Why Yoga knowledge should be translated into as many as possible languages of the world?
There was a time when an overwhelming majority of yoga knowledge in the west was available only in English. There are lots of reasons for this phenomenon. First of all, India was the British colony for a long time, so every text on yoga was translated into English before it became accessible for western people, and only then it was translated into other languages. Secondly, the English-speaking countries, and in the first place America, generally have avoided all the horrors of world wars of the twentieth century. Consequently there was more interest in yoga and better conditions for practicing it, than in Russia, for example, where the life of people at that time was a series of bloody shocks. The economy of English-speaking countries is much more developed than that of the other countries; therefore many yoga teachers had more chances to find financial support on distributing yoga knowledge particularly in these countries. Also it is necessary to mark certain tolerance towards everything new. And so on.
In was a considerable advantage because English language is more or less understood worldwide as Latin at the times of the Roman Empire. Indeed the roots of many modern English words are Latin, and as well as the big percentage of English words are of French origin. Actually the minority of commonly used English words are truly English.
Therefore considering the complete lack of yoga knowledge in some countries the translation of yoga texts into English was a real way to deliver this knowledge. On the other hand after double and sometimes triple translation the sense of yoga could be seriously distorted, especially if the translators were not engaged in yoga and did not its study theory. Also it is necessary to mark the peculiarity of American mentality and the priorities in life which certainly had an effect on translating yoga knowledge. Influence of this factor has led to superficial and sometimes vulgarly pragmatic attitude to yoga, as to the form of physical exercises, without understanding of philosophical bases of this doctrine. This fact has generated a certain vacuum in theoretical knowledge of yoga in the west, where with rare exception only the limited number of people are familiar with the deep essence of yoga. Thus, the majority of modern literature on yoga in the west does not hold water. The problem assumed a comical character, when for example, the works of American science-fiction writer Robert Sheckley had more humanistic understanding of yoga philosophy, than ninety percent of all published books on yoga. This situation is not satisfactory.
For this reason the situation now is different, the followers of yoga begin to study it outright, without American mentality as intermediary. Therefore some yoga knowledge starts penetrating directly to the countries where those followers live. It seriously raises yoga to a much higher level in these countries and sometimes gives amazingly deep understanding of this science of self-knowledge. But there is a problem related to it: the knowledge remains in these countries. But yoga should belong to all mankind. As a result appears again a necessity of translation of yoga texts into other languages including English so that as many as possible people had an opportunity at least to touch that treasure of theoretical and practical knowledge of yoga which you can’t find in modern western literature on yoga.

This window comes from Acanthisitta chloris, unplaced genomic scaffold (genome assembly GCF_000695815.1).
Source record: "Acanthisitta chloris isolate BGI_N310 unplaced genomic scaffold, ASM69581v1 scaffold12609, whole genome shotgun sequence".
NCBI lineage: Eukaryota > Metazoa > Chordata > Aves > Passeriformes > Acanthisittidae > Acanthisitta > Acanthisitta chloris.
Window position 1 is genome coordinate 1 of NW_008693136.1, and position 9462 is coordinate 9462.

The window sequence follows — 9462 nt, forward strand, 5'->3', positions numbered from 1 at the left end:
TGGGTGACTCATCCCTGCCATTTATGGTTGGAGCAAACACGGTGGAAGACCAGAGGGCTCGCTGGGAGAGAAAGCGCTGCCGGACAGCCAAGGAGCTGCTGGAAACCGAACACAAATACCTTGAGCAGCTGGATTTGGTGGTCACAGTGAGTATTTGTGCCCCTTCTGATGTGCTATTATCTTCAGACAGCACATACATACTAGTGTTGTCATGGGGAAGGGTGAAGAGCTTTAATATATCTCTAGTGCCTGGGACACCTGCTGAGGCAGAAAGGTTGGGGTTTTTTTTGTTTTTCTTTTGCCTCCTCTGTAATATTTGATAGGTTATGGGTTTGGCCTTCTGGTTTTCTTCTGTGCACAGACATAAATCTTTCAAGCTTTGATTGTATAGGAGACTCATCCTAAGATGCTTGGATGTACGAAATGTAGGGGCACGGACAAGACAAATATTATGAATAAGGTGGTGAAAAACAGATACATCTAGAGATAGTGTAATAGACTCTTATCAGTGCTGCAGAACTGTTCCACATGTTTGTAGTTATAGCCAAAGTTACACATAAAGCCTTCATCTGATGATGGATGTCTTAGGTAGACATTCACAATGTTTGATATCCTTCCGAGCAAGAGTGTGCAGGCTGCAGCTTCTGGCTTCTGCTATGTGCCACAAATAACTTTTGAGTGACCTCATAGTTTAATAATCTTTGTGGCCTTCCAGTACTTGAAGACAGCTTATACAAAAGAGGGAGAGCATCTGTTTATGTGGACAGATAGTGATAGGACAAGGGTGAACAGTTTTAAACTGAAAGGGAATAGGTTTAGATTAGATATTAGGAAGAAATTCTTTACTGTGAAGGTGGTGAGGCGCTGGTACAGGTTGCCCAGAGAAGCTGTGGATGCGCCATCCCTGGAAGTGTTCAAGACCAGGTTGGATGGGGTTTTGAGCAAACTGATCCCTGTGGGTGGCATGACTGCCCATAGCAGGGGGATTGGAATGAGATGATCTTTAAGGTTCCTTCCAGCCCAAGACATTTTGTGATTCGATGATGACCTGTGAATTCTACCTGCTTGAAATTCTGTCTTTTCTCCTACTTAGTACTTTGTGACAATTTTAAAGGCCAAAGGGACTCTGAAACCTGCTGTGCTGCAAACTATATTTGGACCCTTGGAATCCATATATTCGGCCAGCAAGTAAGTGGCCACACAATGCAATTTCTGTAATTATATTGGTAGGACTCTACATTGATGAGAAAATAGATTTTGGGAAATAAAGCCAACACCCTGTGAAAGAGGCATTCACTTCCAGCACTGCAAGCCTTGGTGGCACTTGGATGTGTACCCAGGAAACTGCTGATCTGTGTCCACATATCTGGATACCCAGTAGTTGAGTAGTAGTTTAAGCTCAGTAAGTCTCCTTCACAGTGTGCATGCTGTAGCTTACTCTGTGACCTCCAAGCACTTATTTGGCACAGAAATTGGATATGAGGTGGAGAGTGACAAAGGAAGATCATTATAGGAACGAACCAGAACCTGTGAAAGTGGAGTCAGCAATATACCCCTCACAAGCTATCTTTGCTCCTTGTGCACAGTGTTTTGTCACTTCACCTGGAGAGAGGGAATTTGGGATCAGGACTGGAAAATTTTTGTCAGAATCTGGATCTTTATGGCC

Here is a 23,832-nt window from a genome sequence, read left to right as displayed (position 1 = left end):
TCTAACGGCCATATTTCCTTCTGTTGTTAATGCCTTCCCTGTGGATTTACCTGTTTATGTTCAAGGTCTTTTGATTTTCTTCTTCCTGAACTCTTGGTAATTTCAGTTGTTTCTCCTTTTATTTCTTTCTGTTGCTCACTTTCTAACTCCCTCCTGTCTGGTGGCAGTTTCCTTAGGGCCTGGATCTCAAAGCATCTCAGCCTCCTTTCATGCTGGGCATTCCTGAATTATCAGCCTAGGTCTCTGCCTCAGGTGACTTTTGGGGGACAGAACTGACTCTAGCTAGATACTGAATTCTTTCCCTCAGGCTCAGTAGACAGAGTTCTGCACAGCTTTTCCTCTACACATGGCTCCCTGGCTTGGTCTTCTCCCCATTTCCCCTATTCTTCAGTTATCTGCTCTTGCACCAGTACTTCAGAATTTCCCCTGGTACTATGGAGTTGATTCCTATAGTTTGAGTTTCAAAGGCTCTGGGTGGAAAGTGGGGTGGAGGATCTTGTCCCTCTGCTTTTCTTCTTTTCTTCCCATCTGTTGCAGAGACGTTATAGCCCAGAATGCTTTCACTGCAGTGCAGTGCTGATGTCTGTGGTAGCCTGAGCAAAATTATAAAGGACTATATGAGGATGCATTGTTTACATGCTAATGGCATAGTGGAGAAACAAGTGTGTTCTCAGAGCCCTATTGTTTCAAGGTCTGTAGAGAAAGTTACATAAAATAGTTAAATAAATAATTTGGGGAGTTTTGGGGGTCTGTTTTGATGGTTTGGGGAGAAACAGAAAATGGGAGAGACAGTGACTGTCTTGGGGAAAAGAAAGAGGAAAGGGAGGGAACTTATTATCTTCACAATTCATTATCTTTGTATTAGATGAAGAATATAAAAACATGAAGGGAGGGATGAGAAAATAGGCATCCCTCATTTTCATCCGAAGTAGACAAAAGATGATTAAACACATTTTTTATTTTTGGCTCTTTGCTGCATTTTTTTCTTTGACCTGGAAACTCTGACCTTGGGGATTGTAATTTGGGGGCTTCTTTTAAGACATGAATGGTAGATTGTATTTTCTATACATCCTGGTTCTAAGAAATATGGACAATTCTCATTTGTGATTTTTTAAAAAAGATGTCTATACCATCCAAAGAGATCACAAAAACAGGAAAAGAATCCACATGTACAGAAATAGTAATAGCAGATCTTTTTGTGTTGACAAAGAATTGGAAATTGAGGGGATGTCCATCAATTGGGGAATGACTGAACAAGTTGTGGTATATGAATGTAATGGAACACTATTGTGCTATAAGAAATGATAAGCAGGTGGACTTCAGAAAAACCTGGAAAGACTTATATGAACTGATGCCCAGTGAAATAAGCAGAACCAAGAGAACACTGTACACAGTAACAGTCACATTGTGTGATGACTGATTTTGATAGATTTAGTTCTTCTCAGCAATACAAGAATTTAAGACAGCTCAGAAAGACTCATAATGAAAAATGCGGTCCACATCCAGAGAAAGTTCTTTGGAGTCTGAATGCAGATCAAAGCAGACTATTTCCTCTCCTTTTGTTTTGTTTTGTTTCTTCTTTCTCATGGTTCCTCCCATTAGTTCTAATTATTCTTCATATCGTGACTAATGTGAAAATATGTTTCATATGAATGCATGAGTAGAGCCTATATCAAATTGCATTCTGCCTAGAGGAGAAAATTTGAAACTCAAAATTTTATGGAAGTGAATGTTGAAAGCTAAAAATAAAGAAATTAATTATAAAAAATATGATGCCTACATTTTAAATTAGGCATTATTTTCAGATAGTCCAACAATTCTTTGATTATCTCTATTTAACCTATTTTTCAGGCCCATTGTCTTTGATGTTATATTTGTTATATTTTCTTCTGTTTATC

Concerning the International Open Yoga University we have to translate those grains of yoga knowledge which there are in our yoga school, into a maximum number of world languages. It is the contribution that the University can make for the good of the whole world. If humanistic yoga ideals get into minds of people of different countries, they will influence on a general field of thought of these countries, making the life more sensible and kind. Certainly, we should not impose to anybody our approaches to a world view. We just have to give everyone a chance to join such a grand doctrine, whatever language they speak and understand. The translation of yoga knowledge into other languages also will be a tribute and gratitude to the English-speaking countries, and first of all to America and England, for that grandiose work on preservation and distribution of yoga knowledge which they have made for the past time, with the proviso mentioned above. Almost every second person in these countries at least once in his life was engaged in yoga. If not for this, the attitude to yoga and its position in the world would be incomparably worse.
At the International Open Yoga University the translation of the yoga texts into other languages basically is entrusted to Full and Part-time students who know one or another language. Sometimes students free participants also help us. Of course, we hope that our students who live in other countries, will be eager to help us, too, thus helping all people living in their countries, regardless whether these are their home countries or countries that provided them hospitality. We should change the world around us, starting with the places where we live and work.